Basil Asian Bistro Review: Asian fusion done right

Jessica Holbrook taste-tests the Basil special sushi roll, Basil rolls, crab Rangoon, pad thai, Dragon and Phoenix, wonton soup and crispy pineapple chicken at Basil Asian Bistro.

Jessica Holbrook taste-tests the Basil special sushi roll, Basil rolls, crab Rangoon, pad thai, Dragon and Phoenix, wonton soup and crispy pineapple chicken at Basil Asian Bistro.

There’s no denying Basil Asian Bistro is a Stark County favorite. Anytime I mentioned I was planning to try the downtown Canton restaurant, I was met with rave reviews and recommendations of what to order. People love it.

I can see why. The Asian fusion eatery does a lot of things right. We tried some truly excellent dishes, and I’m eager to try more from the eclectic menu. But after all that hype, parts of our experience just left me a little underwhelmed.

Basil, at 585 Market Avenue N, is just down the street from the About offices, and I started the review process by grabbing carryout on a busy Wednesday afternoon.

I’ll definitely be back. Basil’s lunch portions are generous—I had enough leftover for lunch the next day—and reasonably priced. I ordered Crispy Pineapple Chicken ($8.50 for lunch/$13 for dinner) with a side of white rice. The chicken, which is lightly battered and flash-fried, lives up to its name with a light, crunchy texture that isn’t greasy. The chicken is tossed in a sweet glaze with pineapples, onions and red peppers. The mixture is almost too sugary, but the vegetables and rice keep it grounded.

I’m less enthusiastic about the wonton soup ($4), described as shrimp and pork dumplings with scallions and Chinese Napa cabbage in chicken broth. The dumplings are flavorful and I’d absolutely order them as an appetizer (Thai Dumplings $7), but the soup itself tasted overwhelmingly like onions, and the cabbage didn’t maintain its crunch.

Basil’s menu divides its entrees into several categories—noodles, fried rice, chef specialties, Thai and classic dishes—and offers lunch portions ($7.50 to $9) in several of them.

My husband, Dave, and I stopped by for dinner on a Thursday evening. We hadn’t made reservations so I was anticipating a bit of a wait, but the hostess quickly sat us a table by the window. The restaurant was moderately busy, so maybe that’s why it took about 10 minutes for anyone to acknowledge us. When our waitress did come by, she just asked us what we wanted to order without giving us a chance to order drinks (Basil has an inventive looking cocktail menu) or explaining the delay.

The wait did give us time to appreciate Basil’s unique atmosphere. The restaurant is split into a bar and dining room, which combines exposed brick walls, beautiful metal-covered ceiling and interesting artwork in a way that feels funky and romantic at the same time. The restaurant can get loud, but it’s not overpowering.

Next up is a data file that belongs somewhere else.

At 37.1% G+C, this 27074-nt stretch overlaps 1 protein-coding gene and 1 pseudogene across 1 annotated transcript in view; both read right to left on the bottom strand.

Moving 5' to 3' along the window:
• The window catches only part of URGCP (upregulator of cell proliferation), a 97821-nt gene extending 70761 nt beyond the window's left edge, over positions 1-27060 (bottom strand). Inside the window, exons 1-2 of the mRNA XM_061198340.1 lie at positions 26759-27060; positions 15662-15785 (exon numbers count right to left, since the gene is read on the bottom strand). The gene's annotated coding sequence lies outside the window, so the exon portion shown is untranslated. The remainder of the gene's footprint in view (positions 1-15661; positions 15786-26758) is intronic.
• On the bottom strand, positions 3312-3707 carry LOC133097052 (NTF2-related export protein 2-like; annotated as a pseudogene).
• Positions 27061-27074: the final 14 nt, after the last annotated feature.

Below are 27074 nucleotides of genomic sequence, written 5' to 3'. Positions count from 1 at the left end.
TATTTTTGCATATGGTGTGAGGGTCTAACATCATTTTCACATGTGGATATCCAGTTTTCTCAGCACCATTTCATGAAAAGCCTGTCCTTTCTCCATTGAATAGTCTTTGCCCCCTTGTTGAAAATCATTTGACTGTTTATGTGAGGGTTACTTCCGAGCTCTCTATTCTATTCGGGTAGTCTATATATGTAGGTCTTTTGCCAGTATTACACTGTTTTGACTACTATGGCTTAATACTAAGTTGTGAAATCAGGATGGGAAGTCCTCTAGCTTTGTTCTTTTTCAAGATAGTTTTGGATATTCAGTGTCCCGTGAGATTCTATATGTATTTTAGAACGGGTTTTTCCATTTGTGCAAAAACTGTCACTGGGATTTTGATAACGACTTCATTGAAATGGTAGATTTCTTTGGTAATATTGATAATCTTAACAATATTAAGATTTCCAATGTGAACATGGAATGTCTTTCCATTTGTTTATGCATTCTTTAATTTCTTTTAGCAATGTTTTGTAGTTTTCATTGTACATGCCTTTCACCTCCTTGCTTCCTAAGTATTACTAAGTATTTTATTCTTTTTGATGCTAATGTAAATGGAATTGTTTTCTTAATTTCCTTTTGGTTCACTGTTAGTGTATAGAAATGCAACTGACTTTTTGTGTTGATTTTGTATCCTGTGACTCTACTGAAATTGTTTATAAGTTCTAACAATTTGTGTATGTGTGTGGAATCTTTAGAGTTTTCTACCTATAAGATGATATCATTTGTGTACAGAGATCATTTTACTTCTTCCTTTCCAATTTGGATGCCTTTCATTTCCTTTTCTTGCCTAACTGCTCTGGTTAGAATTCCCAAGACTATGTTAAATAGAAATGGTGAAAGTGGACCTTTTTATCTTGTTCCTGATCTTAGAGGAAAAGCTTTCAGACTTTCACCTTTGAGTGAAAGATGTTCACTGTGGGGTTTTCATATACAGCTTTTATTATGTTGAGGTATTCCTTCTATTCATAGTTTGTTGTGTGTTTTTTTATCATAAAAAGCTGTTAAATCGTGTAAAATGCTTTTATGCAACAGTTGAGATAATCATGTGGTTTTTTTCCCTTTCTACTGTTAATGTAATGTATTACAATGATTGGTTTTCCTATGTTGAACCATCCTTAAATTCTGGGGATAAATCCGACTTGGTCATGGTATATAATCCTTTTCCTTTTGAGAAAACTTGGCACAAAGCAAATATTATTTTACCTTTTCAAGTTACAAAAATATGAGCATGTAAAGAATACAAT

It also gave us time to narrow down our choices. On top of its extensive offerings of Pan Asian entrees, appetizers and salads, Basil has plenty of sushi, including several house rolls.

We opted for the Basil Special Roll ($14) which features tuna, salmon, yellowtail, scallions and sprouts drizzled with a spicy mayo sauce. The ingredients pair well together, and the scallions and sprouts add a nice texture. The mayo has a nice kick, but it’s not overly spicy and it doesn’t overpower the more subtle ingredients.

We also started the meal with Crab Rangoon ($4) and Basil Rolls ($7).

The Crab Rangoon—four pieces of fried wonton stuffed with crab, scallions and cream cheese—wasn’t overly greasy and had a nice crunch that complemented the creamy filling. It came with a thick, sweet sauce that, while tasty, easily overwhelmed the other flavors.

Dave and I both loved The Basil Rolls ($7), two generously-sized rolls (cut in half) of shrimp, lettuce, onion and basil wrapped in thin rice paper and served with a Thai chili sauce. The rolls are light, crunchy and refreshing. I’ve had similar rolls at other restaurants, but the large size and addition of fresh basil puts these ahead of the pack. My only critique is that our shrimp were unevenly distributed, so one piece had none.

I ordered the Dragon and Phoenix ($17), which features chicken, shrimp, baby corn, carrots, mushrooms, water chestnuts and pea pods stir-fried in a Cantonese white wine sauce. I loved the variety of colorful veggies, which had just the right amount of crunch. The shrimp also was cooked perfectly and was my favorite part of the dish. I was disappointed by the white wine sauce, which heavily coated the ingredients. It just didn’t pack enough flavor. I had to add a glug of soy sauce to taste much of anything.

Dave picked the Pad Thai ($14 at dinner/$9 at lunch). I coveted his excellent choice and kept stealing bites. The dish features perfectly cooked rice noodles stir-fried with eggs, green onion, shrimp and chicken. It’s topped with ground peanuts and comes with bean sprouts and slices of lime on the side. It was delicious with an addicting blend of sweet, sour and spice. I’d happily order it next time.

Though we got off to a less-than-ideal start, our waitress was otherwise attentive, friendly and quickly packed up our many leftovers.

Overall, Basil is a solid choice for lunch, date night or an outing with friends. Some items are hit or miss, but when Basil gets it right, it hits it out of the park.

Where to buy

The Repository
Select Rite Aid Stores
Spee-D Foods
Buehler's Fresh Foods
Fishers Foods, including 44th Street NW, Tuscarawas St. W, Fulton Drive, Lincoln Way E. and Cleveland Ave. NW locations
Aultman Hospital Gift Shop
Mercy Medical Center Gift Shop
Gervasi Vineyard Marketplace
Carpe Diem Coffee Shop, downtown Canton and Belden Village Mall locations
News Depot
Avenue Arts Marketplace
Yum Yum Tree Alliance
Grapes in a Glass